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The ordination of Ezekiel is continued through part of this Chapter. About the middle of the Chapter we find the Prophet beginning his ministry. The Prophet relates, how powerfully the hand of the Lord was upon him.
I beg the Reader to pause again and again, while going through the very solemn service of Ezekiel's ordination. What an idea doth it awaken in the mind of its importance. Though the Lord Jesus himself is the Bishop who layeth on hands: yet no haste is observed. With what earnestness is the Prophet reminded of his charge! Eating and feeling the effects of the roll, plainly set forth, how God's word is to be received, as well by ministers as people. The preacher that doth not first preach his sermon to his own soul, will feel no interest that it should be felt by his hearers to their eternal salvation. But those words are warmly delivered, which come from the heart. Jeremiah 15:16 ; Luke 9:44 ; Revelation 10:9 . What is here said of the Spirit's taking him up and carrying him away, may serve to teach faithful ministers of Jesus, how graciously the Lord, the Holy Ghost watches over them for good, and sends them forth to his service. Acts 13:2-4 .
I cannot but admire the silence, both of the Prophet and of the people, during the seven days waiting upon the Lord. When we come to enter into the retirings of the Lord, surely a silent, humble, solemn waiting until the Holy Ghost gives a door of utterance, seems to be but the necessary conduct of poor polluted sinners, coming into the presence of an Holy God. How blessedly the Prophet gives this charge to the people. Isaiah 41:1 . And what servant, what minister of the Lord, that reads the Lord's commands here given to the Prophet, but must feel concerned in all the exercises of his ministry!
The renewal of the vision by the river Chebar, seems to have been intended for the encouragement of the Prophet; and serves to show, what a gracious regard and attention the Lord is always manifesting to his ministering servants. It speaks the same language, though not in the same way as, in after ages, the Redeemer expressed himself by, when he said, Lo! I am with you always, even unto the end of the world, Matthew 28:20 .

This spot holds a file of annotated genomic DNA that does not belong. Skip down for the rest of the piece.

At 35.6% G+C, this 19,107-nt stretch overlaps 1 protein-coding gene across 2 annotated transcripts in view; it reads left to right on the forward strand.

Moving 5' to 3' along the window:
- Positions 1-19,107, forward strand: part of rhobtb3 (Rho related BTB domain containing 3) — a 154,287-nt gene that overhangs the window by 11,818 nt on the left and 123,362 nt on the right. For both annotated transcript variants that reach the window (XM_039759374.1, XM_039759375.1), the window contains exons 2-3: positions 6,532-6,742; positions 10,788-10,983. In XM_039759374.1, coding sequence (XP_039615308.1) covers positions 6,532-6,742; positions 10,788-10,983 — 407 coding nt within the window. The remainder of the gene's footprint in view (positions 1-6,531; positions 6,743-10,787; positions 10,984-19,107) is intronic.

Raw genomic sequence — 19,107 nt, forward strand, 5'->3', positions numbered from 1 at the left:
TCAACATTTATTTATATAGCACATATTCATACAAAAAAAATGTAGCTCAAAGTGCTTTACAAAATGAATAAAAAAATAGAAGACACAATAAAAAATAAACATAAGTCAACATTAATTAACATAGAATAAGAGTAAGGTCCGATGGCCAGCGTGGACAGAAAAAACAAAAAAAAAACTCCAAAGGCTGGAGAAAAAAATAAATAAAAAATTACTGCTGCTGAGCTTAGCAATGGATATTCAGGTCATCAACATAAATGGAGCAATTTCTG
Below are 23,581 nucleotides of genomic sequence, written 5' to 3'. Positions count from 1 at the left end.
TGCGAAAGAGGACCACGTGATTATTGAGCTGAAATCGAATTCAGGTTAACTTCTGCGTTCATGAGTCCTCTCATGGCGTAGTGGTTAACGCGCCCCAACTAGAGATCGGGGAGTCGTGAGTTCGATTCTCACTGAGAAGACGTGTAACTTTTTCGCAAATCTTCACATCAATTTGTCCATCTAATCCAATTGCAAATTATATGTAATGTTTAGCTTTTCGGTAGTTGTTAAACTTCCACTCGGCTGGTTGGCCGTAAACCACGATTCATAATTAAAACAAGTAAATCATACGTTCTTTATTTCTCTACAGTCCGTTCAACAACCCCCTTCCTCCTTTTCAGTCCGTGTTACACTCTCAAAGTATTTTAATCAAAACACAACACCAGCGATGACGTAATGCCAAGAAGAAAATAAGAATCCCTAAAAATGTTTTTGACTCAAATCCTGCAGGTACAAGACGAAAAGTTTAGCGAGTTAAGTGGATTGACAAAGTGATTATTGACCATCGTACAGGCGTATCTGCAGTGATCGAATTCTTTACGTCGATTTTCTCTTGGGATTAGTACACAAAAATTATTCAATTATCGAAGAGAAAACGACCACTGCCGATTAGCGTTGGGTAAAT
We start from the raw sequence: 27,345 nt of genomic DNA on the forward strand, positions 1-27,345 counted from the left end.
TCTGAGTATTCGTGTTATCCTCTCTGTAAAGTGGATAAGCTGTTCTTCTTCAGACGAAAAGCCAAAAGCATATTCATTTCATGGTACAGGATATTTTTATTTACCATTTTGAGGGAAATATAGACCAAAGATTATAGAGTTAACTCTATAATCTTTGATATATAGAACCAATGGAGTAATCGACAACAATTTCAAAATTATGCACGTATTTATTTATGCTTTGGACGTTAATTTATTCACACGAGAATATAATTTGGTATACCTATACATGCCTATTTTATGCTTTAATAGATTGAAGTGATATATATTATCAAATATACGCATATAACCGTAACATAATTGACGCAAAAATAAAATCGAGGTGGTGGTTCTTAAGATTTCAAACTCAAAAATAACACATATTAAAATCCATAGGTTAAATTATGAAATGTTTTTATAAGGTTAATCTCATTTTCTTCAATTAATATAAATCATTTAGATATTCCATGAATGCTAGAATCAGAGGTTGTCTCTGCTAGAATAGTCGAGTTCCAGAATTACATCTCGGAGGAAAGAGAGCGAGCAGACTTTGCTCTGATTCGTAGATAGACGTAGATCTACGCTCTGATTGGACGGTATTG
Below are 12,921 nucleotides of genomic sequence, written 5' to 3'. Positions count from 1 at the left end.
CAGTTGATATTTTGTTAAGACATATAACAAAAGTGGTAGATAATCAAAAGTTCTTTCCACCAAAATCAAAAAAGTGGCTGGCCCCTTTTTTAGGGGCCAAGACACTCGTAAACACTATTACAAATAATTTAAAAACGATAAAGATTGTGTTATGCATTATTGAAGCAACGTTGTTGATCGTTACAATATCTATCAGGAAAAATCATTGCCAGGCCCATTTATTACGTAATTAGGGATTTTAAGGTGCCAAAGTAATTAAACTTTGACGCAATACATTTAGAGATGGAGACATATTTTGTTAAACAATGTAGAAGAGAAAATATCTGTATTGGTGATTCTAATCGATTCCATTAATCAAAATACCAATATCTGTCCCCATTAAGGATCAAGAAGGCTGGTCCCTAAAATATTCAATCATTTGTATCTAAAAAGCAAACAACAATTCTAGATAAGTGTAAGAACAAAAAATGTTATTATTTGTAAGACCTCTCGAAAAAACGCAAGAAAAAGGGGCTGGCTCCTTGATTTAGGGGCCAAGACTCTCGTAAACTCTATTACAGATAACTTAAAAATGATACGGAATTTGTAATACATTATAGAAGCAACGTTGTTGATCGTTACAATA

How few, how very few would rush into the ministry unsent, uncalled, unanointed; did they but study the commission of Ezekiel closely, and well ponder over what the Lord here saith to him, of demanding the blood of souls at his hand, if found negligent and unfaithful! Surely it is enough to make the heart of the most upright and conscientious minister to tremble, lest after all his diligence, somewhat should he overlooked; some precious souls should be forgotten; or through ignorance or inattention, that which is lame should be turned out of the way. And what tremendous judgments must be in the final issue of that man's ministry, whose sole object is not to win souls, but the world; and like the unworthy descendants of the old Eli, desire to be put into the priest's office only that they might eat a piece of bread. Gracious High Priest and Bishop of thy Church and people! do thou send forth faithful men in thy service, and give, as thou hast promised, Pastors to thy sanctuary, after thine own heart and mind, that shall feed thy people with understanding and knowledge! Lord! make them what thou wouldest have them to be, and take both ministers and people, under thine own divine teaching, that they may be found faithful, when thou comest to take home thy Church, in the great day of account.
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Hawker, Robert, D.D. "Commentary on Ezekiel 3". "Hawker's Poor Man's Commentary". https://www.studylight.org/
the Fourth Week after Epiphany